Behind the byline
H.M. Hashemian is president of Knoxville, Tenn.–based Analysis and Measurement Services Corp. His e-mail is firstname.lastname@example.org .
Who did the R&D?
Organizations sponsored or performed research and development (R&D) projects over the past two decades to provide new technology for online calibration monitoring and other applications in nuclear power plants. These organizations include the Electric Power Research Institute (EPRI), the University of Tennessee (UT), the U.S. Department of Energy (DOE), Argonne National Laboratory (ANL), and Analysis and Measurement Services Corp. (AMS). A summary of their efforts follows.
UT and ANL
ANL-Chicago research expanded on the SSA and produced a method called the multivariate state estimation technique (MSET). MSET is software that analyzes online monitoring data records and identifies drifting instruments. The MSET analysis compares present data patterns with data patterns obtained during normal conditions when the sensors were performing within specifications. The technique uses past and present instrument readings to produce an estimate for the process parameter, referred to as an MSET process estimate, or simply, process best estimate. The MSET process estimate undergoes an SPRT evaluation to compare the MSET process estimate with the present reading from a particular instrument. If the two values are different by more than a specific tolerance or acceptance band, it issues an alarm. The MSET/SPRT analysis is especially useful for handling Gaussian data.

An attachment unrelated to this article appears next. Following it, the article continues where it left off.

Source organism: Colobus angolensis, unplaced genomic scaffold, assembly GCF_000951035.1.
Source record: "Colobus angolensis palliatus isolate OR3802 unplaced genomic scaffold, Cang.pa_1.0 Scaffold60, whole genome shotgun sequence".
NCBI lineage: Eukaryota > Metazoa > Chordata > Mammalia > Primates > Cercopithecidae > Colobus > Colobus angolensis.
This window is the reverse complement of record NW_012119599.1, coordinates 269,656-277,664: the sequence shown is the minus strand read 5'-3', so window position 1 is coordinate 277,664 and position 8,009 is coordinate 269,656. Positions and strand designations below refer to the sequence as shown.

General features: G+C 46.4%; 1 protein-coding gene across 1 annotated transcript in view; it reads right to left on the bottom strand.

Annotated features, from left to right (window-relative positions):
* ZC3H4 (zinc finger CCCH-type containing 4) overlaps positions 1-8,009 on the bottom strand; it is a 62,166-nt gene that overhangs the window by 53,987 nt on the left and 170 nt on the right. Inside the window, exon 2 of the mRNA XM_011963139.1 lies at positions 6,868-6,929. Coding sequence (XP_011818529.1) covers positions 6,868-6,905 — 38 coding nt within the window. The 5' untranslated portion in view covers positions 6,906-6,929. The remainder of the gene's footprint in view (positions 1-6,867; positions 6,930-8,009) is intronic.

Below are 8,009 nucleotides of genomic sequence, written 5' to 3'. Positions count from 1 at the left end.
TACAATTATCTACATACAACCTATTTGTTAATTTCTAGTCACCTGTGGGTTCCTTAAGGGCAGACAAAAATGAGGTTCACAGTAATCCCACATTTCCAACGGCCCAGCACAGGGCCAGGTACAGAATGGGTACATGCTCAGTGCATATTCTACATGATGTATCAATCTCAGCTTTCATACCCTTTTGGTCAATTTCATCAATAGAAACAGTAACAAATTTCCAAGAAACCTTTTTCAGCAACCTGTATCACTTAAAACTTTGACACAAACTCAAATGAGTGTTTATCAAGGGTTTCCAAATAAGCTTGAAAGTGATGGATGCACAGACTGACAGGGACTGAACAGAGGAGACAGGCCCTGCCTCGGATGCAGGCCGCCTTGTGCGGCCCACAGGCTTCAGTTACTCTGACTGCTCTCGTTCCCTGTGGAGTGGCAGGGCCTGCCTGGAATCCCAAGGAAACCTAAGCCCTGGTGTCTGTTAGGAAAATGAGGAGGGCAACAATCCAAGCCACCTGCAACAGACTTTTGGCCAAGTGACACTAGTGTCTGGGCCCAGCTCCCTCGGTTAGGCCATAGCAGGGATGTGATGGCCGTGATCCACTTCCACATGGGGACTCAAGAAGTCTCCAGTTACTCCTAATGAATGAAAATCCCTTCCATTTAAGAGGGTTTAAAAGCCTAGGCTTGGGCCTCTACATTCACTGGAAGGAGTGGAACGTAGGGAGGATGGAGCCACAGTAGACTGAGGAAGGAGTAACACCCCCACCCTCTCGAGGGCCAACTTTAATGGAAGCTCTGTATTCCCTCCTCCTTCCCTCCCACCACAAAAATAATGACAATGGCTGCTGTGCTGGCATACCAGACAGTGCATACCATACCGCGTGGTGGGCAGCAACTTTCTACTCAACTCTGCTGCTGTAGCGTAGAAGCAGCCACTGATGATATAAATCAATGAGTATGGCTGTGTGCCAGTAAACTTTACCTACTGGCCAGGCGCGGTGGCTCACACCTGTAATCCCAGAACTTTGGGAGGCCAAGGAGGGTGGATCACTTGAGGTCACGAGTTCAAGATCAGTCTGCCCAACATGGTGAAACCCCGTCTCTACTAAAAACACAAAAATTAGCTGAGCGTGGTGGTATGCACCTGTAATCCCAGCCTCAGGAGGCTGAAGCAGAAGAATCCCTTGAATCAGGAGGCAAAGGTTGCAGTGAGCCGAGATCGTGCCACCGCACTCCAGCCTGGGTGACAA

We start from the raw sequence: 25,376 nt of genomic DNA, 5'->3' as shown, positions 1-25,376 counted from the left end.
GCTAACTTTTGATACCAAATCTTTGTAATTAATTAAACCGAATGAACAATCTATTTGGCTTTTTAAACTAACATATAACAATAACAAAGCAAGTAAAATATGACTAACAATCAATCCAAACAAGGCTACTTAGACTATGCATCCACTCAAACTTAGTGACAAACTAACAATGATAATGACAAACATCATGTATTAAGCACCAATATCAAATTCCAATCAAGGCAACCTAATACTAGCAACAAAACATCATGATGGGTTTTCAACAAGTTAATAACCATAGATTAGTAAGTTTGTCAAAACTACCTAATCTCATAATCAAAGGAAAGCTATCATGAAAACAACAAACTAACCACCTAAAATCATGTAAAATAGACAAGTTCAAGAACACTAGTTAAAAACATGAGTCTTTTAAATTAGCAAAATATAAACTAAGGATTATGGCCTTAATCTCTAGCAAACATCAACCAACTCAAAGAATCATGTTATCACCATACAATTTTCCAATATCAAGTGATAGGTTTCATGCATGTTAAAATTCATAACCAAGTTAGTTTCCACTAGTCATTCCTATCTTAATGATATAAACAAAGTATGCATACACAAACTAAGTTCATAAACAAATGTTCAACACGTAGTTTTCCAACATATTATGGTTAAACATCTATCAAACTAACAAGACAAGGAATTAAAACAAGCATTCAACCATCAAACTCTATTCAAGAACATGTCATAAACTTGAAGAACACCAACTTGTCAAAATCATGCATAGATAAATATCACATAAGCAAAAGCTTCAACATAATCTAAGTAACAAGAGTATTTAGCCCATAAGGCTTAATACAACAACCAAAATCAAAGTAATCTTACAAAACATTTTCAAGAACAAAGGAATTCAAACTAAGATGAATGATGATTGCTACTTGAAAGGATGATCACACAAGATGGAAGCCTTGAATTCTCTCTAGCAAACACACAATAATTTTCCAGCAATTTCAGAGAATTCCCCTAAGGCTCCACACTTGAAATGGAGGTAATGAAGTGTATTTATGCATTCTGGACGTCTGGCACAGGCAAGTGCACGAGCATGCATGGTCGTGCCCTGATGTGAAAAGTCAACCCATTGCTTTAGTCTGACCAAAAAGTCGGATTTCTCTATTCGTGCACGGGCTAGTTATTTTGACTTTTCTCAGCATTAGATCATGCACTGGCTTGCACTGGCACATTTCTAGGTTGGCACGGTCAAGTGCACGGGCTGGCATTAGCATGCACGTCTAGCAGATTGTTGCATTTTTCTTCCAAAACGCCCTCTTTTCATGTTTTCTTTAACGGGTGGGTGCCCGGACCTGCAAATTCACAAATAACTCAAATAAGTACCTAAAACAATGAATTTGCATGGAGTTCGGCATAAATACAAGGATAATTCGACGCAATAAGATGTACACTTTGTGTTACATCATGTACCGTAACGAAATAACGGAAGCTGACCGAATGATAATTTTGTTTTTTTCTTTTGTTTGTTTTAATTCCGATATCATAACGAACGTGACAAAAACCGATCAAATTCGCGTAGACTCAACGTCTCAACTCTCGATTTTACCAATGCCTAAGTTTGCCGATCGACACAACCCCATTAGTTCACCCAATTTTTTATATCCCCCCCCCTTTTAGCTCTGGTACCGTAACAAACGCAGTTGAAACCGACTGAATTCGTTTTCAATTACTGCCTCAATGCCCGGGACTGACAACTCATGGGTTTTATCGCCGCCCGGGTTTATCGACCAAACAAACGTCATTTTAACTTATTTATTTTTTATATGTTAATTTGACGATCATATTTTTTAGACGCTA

The French regulatory authority approved the EDF approach in 1996. In addition, the Halden Reactor Project in Norway performed considerable research. Halden is an international laboratory, funded by over 20 countries, that conducts applied R&D in support of nuclear power plants. At Halden, developers created two software products, "PEANO" and "TEMPO," to apply to online calibration monitoring.
Process Evaluation and Analysis by Neural Operators (PEANO) uses a fuzzy classification technique to divide online monitoring data into regions or clusters. PEANO may use several different neural networks in analyzing data records from a plant. This helps provide more reliable results from neural networks compared to other approaches that fit the whole data record to a single neural network. The other product of Halden, the Thermal Performance Monitoring and Optimization system (TEMPO) is an object-oriented physical modeling tool for process estimation.